The 1990s are remembered as a chaotic and turbulent period in Russian history. After the Soviet Union broke apart at the end of 1991, many thought capitalism and democracy would flood into Russia. However, despite efforts to bring liberalism to the country, present-day Russia is marked by an authoritarian leader, thriving organized crime, massive economic inequality, and a remarkable contempt for the West, most recently demonstrated by the invasion of Ukraine. How is it possible that Russia in 1992, full of opportunity and hope, became the Russia we know in 2022? The answer lies in the privatization process used by the Russian government (and advocated for by the American advisors who helped them). Overall, the Russian government failed to implement protections, regulations, and a capitalist culture before attempting to privatize, leading to a chaotic and dangerous situation that allowed for “crony capitalism” and the rise of Vladimir Putin.
The first misstep of the newly constituted Russian Federation was the decision to transition to a market economy without the necessary institutional foundation. When the USSR dissolved, the economic infrastructure of Russia went with it. Consequently, there were no regulations or protections for new private businesses. Without protection, citizens lacked incentives to invest because there was no guarantee a business would be protected from the rising presence of the Russian mafia or government corruption.
Similarly, Russia lacked the necessary culture for a market economy to function. Although many of the American advisors believed an inner capitalist, or ‘economic man,’ would emerge, this belief was unfounded. Market economies, just like planned economies, are learned by the citizens and are not an inherent part of human nature. Because the Russian economy functioned as a planned economy for seventy years, and only had a brief interlude of capitalism after the abolishment of feudalism in 1876, Russian citizens lacked an “accepted code of business behavior,” or a capitalist culture. Therefore, the development of capitalism and privatization in Russia was inhibited by mass confusion, illegal dealings, and a lack of faith and confidence.
Without these economic institutions or capitalist culture, the privatization process was chaotic and lead to massive inequality. In an attempt to mitigate this, the Russian government first decided to pursue a process called “shock therapy,” a series of rapid reforms aimed at economic liberalization, stabilization, and privatization to open the economy to international trade and investment. Those advising the Russian government at the time thought this was the only feasible solution in the face of a deepening economic crisis. However, the resulting period of hyperinflation decimated the Russian economy and depleted the savings of ordinary Russians. Following the failed shock therapy experiment, the government used a voucher system to transfer the state-owned assets to private hands. In 1992, 98% of Russian citizens received a paper “voucher” representing their share of the Soviet economy. However, the lack of economic institutions and capitalist culture meant these vouchers were viewed as worthless by many Russian citizens. This allowed a handful of citizens to amass thousands of vouchers, either taking the ones being given away for free or buying them at a nominal cost. Their accumulation of vouchers privileged well-placed Russians when the government began to auction off shares of state-owned industries. Additionally, these auctions were ostensibly open to the public, however, in reality they were largely underpublicized and often took place in remote areas. This allowed those who had amassed thousands of vouchers to collude and buy state-owned assets at low prices, thus further enshrining their status in the Russian economy and becoming what we know today as the original Russian oligarchs.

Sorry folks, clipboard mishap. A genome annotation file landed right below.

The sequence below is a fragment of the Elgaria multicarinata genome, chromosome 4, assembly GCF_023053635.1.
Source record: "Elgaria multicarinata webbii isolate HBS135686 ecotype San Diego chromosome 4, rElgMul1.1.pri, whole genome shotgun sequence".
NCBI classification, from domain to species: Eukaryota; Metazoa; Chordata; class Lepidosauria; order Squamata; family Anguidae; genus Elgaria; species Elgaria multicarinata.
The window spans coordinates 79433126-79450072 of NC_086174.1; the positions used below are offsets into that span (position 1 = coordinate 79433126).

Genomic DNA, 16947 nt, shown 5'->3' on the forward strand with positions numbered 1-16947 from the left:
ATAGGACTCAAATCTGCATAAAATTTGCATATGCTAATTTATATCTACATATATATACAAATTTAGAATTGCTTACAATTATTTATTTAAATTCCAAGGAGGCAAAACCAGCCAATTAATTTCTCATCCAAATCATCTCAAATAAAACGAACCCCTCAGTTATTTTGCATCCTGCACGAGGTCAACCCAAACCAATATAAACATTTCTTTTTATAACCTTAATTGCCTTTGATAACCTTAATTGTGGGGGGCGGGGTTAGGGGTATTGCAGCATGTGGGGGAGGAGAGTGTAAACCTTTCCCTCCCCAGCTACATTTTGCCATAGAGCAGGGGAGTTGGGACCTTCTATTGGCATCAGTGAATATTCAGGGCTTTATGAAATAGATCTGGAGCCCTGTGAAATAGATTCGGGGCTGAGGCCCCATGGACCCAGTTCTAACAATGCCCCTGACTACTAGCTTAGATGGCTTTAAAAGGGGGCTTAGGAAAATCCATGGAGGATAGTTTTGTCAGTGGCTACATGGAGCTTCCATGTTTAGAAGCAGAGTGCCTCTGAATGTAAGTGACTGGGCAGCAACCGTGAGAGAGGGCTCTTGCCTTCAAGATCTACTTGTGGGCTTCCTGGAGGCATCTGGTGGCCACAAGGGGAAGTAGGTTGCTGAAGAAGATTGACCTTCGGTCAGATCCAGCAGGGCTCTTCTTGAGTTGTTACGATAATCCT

Finally, the relationship between the oligarchs and the Russian government was solidified in the mid-1990s with the “loans for shares” program. Low on cash and facing an upcoming election, the Russian government turned to the newly “anointed” oligarchs for financing. The government “loaned” Russia’s wealthy shares in 12 major state-owned businesses in exchange for money, around $800 million in total. The loans for shares scheme established the mutually beneficial and symbiotic relationship between the Russian government and the oligarchs that continues to this today.
While the oligarchs were strengthening their place at the top of the Russian economy, average Russian citizens were experiencing the first-hand effects of hyperinflation, a rise in organized crime, and a decrease in state protections. Crime rates and inequality rose, life expectancy fell, and democracy and capitalism were failing to take root. From this chaos, Vladimir Putin rose to power and became President of Russia at the turn of the 21st century. Since then, Putin has been attributed with bringing stability back to Russia after the turbulent decade of attempts at democracy and capitalism.